I provided an example of a learning plan that includes learning timelines, types of delivery strategies, and duration/intensity of each to help demonstrate how the new “learning architect” must learn to think in terms of multiple delivery strategies.

I then applied the example of learning to be an eLearning developer over a three-month period by using the strategies included in this graphic.

Blending Learning

The learning path in this example of novice-to-expert eLearning developer provides twelve different learning options, including:

  • Classroom and eLearning courses to kick off the learning then diminish over time
  • Use of a Wiki for learning basic terms
  • User-generated content and expert forums and networks (e.g. eLearning Heroes) to get help from experienced users


The need for intentional learning. While casual learners can use Siri and Google for informal knowledge-gathering and possible even how-to info, this will only take a learner halfway through Bloom’s Taxonomy. And the learning is learner-driven. In the workplace, with time and productivity at a premium, instructional designers must be able to curate (research and cull) information so that only the information that is needed is placed in front of learners, and it is placed in such a way that a learner can access “just-in-time” information.

The ability to construct a learning portal that puts the access to knowledge and skills where learners can easily find and use it is one of the new skill sets that instructional designers – now “learning architects” – must have to remain viable in the marketplace.

I reiterated the theme of “easy” learning in that learning is easy for the learner because:

  • Learning opportunities are everywhere and are easily accessible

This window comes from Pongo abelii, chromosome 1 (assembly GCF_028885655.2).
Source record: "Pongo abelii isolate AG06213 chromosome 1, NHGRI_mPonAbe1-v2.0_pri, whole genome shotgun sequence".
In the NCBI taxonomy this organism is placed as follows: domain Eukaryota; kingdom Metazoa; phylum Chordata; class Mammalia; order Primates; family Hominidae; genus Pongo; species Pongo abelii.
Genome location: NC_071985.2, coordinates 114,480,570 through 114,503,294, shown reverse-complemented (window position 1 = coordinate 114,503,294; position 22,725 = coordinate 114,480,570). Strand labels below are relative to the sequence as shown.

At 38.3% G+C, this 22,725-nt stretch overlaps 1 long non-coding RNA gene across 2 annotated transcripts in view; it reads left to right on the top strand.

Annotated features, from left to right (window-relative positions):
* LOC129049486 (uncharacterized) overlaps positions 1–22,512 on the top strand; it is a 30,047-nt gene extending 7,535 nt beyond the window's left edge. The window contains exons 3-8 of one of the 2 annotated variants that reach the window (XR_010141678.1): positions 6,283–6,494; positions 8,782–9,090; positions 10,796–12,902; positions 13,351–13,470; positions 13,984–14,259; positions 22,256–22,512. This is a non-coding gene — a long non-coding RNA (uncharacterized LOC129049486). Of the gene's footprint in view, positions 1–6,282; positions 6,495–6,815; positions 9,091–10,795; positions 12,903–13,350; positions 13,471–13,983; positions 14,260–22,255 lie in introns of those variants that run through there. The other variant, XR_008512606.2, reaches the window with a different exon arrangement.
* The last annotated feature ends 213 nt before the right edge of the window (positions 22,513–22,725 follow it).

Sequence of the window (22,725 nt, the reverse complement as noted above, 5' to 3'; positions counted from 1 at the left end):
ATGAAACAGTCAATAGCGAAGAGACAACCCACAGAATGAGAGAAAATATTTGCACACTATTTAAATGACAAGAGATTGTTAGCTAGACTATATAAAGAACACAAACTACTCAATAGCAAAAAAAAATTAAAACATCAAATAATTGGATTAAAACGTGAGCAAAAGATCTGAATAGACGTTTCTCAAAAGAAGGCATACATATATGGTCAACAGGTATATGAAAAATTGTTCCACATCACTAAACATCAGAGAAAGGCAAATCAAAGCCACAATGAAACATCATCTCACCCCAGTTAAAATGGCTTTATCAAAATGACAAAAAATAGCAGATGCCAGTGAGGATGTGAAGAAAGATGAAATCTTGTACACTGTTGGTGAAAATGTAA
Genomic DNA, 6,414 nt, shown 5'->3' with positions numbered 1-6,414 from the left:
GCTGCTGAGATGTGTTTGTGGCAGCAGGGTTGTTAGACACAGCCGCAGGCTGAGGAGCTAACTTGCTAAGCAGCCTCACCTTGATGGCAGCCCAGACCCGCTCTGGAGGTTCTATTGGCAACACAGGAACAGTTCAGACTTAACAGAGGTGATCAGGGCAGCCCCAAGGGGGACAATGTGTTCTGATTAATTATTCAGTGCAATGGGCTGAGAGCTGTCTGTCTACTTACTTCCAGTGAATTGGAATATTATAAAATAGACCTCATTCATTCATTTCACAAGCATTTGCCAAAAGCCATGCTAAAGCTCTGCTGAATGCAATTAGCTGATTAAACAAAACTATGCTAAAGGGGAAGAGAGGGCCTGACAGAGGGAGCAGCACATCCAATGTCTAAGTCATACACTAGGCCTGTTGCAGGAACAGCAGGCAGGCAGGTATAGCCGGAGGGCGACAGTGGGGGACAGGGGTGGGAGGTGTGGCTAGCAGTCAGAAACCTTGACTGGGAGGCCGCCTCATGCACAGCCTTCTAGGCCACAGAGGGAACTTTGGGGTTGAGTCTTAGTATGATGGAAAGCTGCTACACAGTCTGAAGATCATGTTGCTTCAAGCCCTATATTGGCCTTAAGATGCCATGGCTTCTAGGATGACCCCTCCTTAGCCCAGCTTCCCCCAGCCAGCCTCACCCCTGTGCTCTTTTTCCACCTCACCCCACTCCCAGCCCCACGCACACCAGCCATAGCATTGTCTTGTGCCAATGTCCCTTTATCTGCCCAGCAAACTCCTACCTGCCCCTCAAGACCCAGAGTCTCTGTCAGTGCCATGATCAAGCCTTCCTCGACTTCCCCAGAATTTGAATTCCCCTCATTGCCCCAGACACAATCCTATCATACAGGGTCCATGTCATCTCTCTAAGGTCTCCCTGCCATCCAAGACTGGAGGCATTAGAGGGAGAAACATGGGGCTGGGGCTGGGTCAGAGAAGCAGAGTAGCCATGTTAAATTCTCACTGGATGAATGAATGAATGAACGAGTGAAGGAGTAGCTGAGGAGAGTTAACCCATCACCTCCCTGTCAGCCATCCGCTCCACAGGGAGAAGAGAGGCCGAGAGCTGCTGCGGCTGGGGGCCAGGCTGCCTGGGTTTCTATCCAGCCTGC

• Little skill is needed to access and use web browsers and learning portals


I also pointed out that learning is getting easier for instructional designers – the new “learning architects” – because the area where learning is seeing the most growth is in information access. Our role as curators of that information is increasing, and our role as architects of “smart” learning environments is perhaps our most in-demand skill. Key skills we need for the future:

  • Curation – finding relevant information and placing it in front of the learner (easy!)
  • Re-using the same information for multiple delivery outputs. In other words, creating one piece of content and re-using it for a podcast, video, tutorial, blog, etc. (easy!)
  • Designing “master plans” that incorporate multiple delivery options (not so easy). As the new “learning architect,” instructional designers must add a component to their learning design that allows for multiple delivery strategies, and the ability to manage a multi-platform learning solution from needs assessment through evaluation.


Are YOU ready to move from instructional designer to learning architect? Tune in to the next Training Pros Learning Views webinar for more ideas to get equipped!